The Heart of the Learner
Published by: WCET | 1/20/2022
Today’s blog outlines five steps educators can implement to ensure that we are approaching our work from a learner first perspective. Thank you to WCET Member O’Donnell Learn and Carrie O’Donnell for this thoughtful blog that will help reach and understand the heart of the learner.
~Megan Raymond, WCET
Every person working in the field of education strives to be learner-centric and currently, there’s a mission growing to first acknowledge and then include every type of learner who steps into a classroom. For us, at O’Donnell Learn, learner-centric means much more than addressing learning styles; learner inclusivity is how we reach out to the hearts of every learner.
The truth is, it’s too easy to lose students. It’s too easy for them to drop out. In fact, retention rates are the lowest they’ve been…ever. Students fail out of school all of the time, and, if they aren’t dropping out or failing, quite often they are feeling lost. It’s hard for students to find courses that fit their needs because their needs aren’t often included in course creation. Students are not prioritized in the development of curriculum.
At O’Donnell Learn, we approach our work with a learner first perspective. We know, through decades of conducting studies, collecting data, polling, and doing research that institutions achieve when students thrive. Historically, however, learner first has not been the model or mindset schools have adopted, and why, you ask? Well, it is difficult to get to know an individual student’s needs, particularly in virtual environments. For the better part of the last century, institutions have focused on content and instruction; as a result, faculty have taken a learning first approach.
We’re creating teaching models that place the learner at the forefront. Below are suggested steps for instructors to follow as they seek to know the hearts of their learners and retain students returning year after year.
1. Model practices for empathy and inclusivity. If students are dealing with issues outside of the classroom, from mental to physical health challenges, to family and friends in crises, institutions must indoctrinate policies to ensure that students’ challenges are heard and met with compassion.
2. Put out the welcome mat. There’s one simple step to getting off on the right foot: making students feel at ease. Before a course begins, instructors can create a statement in the syllabus or a video on their course’s homepage to pique students’ excitement. This could mean surveying students to better understand their learning preferences or inviting students to be a presence in the class. It also likely means instructors displaying their own vulnerability, wearing their hearts on their sleeves, so to speak. It may involve telling students why they love what they teach, why it’s important to enjoy what you do, and facilitating conversations to foster passion about the subject matter.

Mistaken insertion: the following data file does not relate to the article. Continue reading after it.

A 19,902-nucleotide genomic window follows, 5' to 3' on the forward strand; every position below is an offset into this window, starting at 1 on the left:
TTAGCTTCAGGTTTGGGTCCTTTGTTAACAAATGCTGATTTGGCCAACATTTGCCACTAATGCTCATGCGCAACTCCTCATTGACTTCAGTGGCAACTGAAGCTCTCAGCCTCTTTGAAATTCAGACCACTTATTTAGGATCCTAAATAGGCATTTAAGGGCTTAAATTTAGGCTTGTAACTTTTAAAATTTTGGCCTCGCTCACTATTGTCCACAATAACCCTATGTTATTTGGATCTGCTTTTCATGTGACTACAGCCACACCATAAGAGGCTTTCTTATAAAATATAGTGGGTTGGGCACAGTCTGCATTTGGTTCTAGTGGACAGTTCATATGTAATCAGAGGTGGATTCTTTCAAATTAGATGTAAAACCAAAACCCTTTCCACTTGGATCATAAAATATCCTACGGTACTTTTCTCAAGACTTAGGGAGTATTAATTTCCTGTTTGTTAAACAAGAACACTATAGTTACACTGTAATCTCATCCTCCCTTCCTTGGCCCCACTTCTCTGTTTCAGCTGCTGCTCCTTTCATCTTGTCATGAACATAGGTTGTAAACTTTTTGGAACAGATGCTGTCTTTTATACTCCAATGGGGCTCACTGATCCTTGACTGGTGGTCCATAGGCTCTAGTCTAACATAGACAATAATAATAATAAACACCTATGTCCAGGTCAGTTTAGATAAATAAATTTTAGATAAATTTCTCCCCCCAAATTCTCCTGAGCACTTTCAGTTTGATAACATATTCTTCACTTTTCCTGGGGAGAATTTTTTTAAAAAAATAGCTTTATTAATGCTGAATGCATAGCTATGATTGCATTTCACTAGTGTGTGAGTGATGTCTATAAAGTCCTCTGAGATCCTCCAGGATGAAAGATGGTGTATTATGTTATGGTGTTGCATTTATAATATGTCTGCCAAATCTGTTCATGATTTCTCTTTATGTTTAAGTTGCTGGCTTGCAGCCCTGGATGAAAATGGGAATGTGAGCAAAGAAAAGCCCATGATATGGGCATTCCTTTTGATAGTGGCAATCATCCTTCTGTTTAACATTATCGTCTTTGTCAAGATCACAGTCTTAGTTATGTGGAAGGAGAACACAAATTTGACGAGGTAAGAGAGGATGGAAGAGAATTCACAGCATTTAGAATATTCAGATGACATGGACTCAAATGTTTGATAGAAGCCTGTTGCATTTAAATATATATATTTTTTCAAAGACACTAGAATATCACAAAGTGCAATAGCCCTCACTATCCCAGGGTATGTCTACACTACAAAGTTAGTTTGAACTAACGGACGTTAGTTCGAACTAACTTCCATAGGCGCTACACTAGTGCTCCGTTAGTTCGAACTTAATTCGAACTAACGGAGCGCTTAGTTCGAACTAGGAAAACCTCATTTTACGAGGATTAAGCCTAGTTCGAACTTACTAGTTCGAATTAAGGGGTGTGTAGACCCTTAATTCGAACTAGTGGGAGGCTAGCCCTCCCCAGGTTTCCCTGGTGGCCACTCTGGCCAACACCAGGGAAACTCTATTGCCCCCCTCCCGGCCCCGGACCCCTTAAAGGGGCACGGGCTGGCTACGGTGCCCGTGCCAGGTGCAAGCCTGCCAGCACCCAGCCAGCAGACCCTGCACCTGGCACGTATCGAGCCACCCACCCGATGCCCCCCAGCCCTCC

3. Ensure every voice is heard. Design activities that encourage students to participate. Not every student will be first to raise their hand, however an instructor can gently tease out the voices of students who may not ordinarily expose themselves. When creating activities, assign every student a role. In breakout rooms, make sure there are opportunities for all students to speak. In courses where students tend to be guarded, like STEM, facilitate one-on-one discussions. If an instructor knows their students are struggling, engage them.
4. Enable students with the power to reach their highest goals. When a student has agency, they are far more likely to grow and achieve in the classroom. Ask students to tell you how you can better teach them. Let students bring the content they want to see to their course. Students understand technology better than instructors. Don’t be afraid to use their expertise. By giving students the reins, you are creating symbiosis between all members of the classroom. If you listen, students will tell you how they want to learn.
5. Offer timely feedback – early and often. Feedback is not only an assessment of one’s grade. Feedback is also about participation and presence. It’s about whether a student is finding joy in their course. It’s about how and why students are struggling and what they are enjoying. Tuning into students’ feelings is a primary component of inclusivity.
For instructors to focus on the hearts of learners, institutions need to promote a mindset shift across the campus. O’Donnell Learn collaborates with institutions and their faculty to accelerate this process because when they do, everyone wins. Educators can meet students’ eye to eye, step off the academic ladder, and portray themselves as human, just like their learners. Great educators tap into the moral compass of their course, and impactful institutions prioritize the ones who matter most: students.